“Borat” Survives Alabama Supreme Court

Posted on February 13, 2008

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We are pleased at Red Mountain Law to have the opportunity to blog about Borat. It came as no surprise to me that on January 19 the Alabama Supreme Court sided with Borat star Sasha Cohen and said etiquette teacher Kathie Martin could not sue Cohen or the companies that produced the movie in Alabama because she signed an agreement stating only courts in New York could hear disputes that arose from her appearance. In recent history our supreme court has become known for its strict interpretation of contracts.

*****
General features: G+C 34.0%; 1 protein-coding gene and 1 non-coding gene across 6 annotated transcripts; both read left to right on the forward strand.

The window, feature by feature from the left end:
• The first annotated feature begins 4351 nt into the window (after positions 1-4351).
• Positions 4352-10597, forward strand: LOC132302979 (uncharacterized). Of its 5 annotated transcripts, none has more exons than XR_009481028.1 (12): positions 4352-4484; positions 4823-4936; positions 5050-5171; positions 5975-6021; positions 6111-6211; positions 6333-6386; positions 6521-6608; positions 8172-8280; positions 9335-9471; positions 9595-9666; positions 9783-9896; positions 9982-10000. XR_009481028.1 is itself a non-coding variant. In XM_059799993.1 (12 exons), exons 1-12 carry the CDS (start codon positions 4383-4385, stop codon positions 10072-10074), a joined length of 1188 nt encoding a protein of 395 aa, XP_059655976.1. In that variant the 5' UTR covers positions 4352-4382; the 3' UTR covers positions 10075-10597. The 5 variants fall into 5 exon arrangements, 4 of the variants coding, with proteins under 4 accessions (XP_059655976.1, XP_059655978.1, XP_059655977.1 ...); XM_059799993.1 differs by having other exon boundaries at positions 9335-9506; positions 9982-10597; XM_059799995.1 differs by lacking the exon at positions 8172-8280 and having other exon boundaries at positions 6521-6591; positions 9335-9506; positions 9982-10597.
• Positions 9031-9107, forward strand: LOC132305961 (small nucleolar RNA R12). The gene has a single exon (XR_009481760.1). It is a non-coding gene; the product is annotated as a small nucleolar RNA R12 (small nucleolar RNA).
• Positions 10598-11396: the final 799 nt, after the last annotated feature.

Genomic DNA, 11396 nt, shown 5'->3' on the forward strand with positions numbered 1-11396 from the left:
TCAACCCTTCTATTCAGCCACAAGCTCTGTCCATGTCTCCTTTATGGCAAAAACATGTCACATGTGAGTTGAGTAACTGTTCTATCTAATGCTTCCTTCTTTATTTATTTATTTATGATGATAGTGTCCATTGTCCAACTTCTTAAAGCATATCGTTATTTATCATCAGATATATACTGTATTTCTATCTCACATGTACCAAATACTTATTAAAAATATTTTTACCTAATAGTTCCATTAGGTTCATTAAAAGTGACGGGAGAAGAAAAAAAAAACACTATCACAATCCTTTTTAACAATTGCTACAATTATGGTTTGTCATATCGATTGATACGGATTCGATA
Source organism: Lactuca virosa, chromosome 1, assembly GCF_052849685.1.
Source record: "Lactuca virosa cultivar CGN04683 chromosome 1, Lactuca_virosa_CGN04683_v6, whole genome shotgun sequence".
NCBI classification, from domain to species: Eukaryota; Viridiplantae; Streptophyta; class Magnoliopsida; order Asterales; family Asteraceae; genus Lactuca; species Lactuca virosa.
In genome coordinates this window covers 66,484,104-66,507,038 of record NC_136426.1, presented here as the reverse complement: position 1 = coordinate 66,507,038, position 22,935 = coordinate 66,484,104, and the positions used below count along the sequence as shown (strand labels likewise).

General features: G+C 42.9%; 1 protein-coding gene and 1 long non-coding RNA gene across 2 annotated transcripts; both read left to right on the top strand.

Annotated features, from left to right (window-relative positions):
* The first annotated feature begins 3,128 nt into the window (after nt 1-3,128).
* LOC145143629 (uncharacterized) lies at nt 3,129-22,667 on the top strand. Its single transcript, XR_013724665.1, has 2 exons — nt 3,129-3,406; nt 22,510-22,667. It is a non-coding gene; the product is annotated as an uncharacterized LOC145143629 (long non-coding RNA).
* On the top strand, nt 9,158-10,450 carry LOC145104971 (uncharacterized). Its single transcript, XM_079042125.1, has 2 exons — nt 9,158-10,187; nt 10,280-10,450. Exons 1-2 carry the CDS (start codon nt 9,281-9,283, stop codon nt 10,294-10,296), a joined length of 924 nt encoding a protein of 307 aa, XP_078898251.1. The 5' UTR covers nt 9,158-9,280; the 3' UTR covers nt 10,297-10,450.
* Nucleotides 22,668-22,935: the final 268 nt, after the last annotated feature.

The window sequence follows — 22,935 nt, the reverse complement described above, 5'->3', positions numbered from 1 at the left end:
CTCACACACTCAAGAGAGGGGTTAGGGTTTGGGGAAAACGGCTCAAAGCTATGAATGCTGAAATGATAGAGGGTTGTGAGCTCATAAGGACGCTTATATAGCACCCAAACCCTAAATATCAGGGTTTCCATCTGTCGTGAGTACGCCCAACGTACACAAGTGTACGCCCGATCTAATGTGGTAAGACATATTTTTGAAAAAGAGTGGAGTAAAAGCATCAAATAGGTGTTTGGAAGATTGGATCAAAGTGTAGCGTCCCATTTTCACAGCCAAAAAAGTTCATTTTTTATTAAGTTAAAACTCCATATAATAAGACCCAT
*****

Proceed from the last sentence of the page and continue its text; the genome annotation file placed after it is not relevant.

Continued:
In the movie, Cohen plays a journalist from Kazakhstan traveling across the United States in search of Pamela Anderson. He gives out random high fives and says "Very nice!" all along the way, misunderstanding American culture at every stop. During a segment in Alabama, Borat sought etiquette lessons from Martin and is shown in the movie presenting guests at a dinner party with a bag of, well, you’ve seen the movie.

The Supreme Court was polite enough not to go into details of the dinner: "It is sufficient to say that an eventful meal ensued during which the alleged reporter engaged in behavior that would generally be considered boorish and offensive," wrote Justice Mike Bolin.

Martin sued Cohen, Twentieth Century, One America Productions Inc., Everyman Pictures, Dune Entertainment, MTV Networks, Comedy Central, Dakota North Entertainment Inc. and Four by Two Production Co., claiming she was embarrassed and humiliated by her encounter with Borat.

Brice Johnston, Goodrich Law Firm, LLC

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